The Centre for Investigative Journalism (CIJ) has a zero-tolerance approach to modern slavery. We strive to act ethically and with integrity in all of our activities and relationships to make sure modern slavery is not taking place anywhere in the CIJ or in any of our supply chains.
We use Zoom as our platform of choice to host our online training. We are aware that there have been security issues raised with the use of Zoom, and have taken several steps to minimise this.
This page, together with the documents referred to on this page (“Terms and Conditions”) govern the terms on which you may make use of our website. Please read these Terms and Conditions carefully before you use our website.
Here’s a little bit about what we do, how we do it and why we do it.
None for now but watch this space.
It is concerning to think that the government and private corporations may be able to access our emails and other communications. Understandably, such threats to privacy (whether perceived or real) significantly hinder the work of a free press.
Isabel Hilton - Chair Isabel Hilton has reported from China, South Asia, Latin America, Africa, the Middle East and Europe, written and presented several documentaries for BBC radio and television, and has been a writer or editor for The Sunday Times, the Independent and the Guardian.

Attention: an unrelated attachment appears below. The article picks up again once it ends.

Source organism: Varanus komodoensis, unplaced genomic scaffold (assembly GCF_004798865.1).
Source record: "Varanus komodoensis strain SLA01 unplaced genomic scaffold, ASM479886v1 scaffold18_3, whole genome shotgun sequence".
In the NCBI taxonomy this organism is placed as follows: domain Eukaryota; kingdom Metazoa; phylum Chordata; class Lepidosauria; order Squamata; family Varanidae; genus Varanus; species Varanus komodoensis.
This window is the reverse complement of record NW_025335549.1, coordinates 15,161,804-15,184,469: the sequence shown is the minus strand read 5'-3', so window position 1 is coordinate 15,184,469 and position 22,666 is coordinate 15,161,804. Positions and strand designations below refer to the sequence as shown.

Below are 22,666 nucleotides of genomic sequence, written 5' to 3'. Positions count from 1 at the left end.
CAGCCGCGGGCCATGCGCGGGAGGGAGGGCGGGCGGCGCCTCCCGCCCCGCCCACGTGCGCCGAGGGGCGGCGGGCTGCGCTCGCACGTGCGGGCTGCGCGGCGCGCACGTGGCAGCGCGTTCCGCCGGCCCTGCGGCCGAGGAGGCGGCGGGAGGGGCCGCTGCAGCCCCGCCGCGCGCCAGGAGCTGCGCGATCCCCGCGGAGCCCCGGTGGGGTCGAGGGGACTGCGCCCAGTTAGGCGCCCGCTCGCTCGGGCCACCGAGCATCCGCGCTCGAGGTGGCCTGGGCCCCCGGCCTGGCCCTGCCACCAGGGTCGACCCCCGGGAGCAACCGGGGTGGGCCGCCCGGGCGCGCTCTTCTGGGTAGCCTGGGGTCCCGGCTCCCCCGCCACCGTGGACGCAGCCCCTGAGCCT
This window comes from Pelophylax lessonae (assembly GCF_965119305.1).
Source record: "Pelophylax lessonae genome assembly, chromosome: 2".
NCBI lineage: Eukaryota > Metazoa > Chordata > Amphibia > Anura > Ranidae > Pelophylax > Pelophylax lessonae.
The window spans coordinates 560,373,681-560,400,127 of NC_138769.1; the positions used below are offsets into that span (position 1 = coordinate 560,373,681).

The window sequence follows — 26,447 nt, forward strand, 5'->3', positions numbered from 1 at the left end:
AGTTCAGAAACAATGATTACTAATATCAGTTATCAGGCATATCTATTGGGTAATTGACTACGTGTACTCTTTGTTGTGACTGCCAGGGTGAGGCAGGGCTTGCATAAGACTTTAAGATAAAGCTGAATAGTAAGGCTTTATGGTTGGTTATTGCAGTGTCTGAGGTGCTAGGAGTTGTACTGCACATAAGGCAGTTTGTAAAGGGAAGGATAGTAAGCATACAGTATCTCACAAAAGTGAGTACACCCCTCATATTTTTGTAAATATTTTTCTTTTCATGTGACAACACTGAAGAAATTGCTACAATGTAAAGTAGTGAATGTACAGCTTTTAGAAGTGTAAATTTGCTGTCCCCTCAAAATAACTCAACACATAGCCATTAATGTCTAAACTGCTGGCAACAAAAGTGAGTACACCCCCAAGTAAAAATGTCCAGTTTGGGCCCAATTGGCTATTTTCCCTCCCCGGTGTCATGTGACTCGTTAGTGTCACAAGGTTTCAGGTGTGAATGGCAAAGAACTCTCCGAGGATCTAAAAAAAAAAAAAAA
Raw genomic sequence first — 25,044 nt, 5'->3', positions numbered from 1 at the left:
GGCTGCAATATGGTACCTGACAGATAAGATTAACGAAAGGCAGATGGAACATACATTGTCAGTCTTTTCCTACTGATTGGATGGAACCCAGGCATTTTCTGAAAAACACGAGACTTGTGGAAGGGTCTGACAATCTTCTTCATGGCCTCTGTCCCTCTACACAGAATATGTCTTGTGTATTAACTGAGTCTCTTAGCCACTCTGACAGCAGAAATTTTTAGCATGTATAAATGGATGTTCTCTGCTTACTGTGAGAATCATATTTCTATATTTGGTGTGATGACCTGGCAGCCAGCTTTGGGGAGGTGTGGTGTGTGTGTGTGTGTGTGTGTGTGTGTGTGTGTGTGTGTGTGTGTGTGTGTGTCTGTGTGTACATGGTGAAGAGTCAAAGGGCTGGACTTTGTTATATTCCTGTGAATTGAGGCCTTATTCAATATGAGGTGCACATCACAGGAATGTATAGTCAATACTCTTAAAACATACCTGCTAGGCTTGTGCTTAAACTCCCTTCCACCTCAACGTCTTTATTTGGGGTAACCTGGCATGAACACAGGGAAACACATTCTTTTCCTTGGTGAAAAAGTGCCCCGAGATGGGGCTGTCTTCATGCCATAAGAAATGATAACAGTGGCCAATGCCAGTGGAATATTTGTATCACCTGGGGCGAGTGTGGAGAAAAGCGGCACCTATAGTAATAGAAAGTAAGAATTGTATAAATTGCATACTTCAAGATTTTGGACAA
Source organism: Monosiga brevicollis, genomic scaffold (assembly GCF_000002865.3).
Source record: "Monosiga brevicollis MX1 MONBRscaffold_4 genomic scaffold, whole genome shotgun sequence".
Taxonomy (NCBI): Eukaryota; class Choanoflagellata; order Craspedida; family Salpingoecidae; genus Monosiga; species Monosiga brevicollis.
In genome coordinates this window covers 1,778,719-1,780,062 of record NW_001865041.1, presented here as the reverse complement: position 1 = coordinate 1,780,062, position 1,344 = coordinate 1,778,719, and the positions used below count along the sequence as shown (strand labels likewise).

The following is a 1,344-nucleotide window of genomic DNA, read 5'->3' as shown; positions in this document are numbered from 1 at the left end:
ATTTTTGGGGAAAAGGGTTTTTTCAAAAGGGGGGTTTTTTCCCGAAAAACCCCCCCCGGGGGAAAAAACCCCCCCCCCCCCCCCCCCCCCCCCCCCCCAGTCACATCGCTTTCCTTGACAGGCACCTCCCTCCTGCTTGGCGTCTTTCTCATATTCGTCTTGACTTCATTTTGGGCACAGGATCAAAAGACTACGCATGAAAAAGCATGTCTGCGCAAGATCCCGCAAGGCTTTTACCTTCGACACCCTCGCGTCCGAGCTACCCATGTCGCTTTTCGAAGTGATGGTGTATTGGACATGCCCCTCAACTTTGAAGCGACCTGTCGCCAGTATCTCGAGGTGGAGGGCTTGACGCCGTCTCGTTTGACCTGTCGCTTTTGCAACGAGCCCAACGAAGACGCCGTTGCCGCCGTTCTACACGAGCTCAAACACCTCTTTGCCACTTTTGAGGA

The Centre for Investigative Journalism is a registered charity (number 1118602) whose funding has traditionally come from a small, trusted group of foundations in the United States, Britain and Europe.
Here’s a little bit about the core team behind the CIJ.
The CIJ is an experimental laboratory that teaches reporters new tools alongside the traditional craft of investigative journalism. We incubate promising new investigative projects and open out investigative journalism into fertile new territory.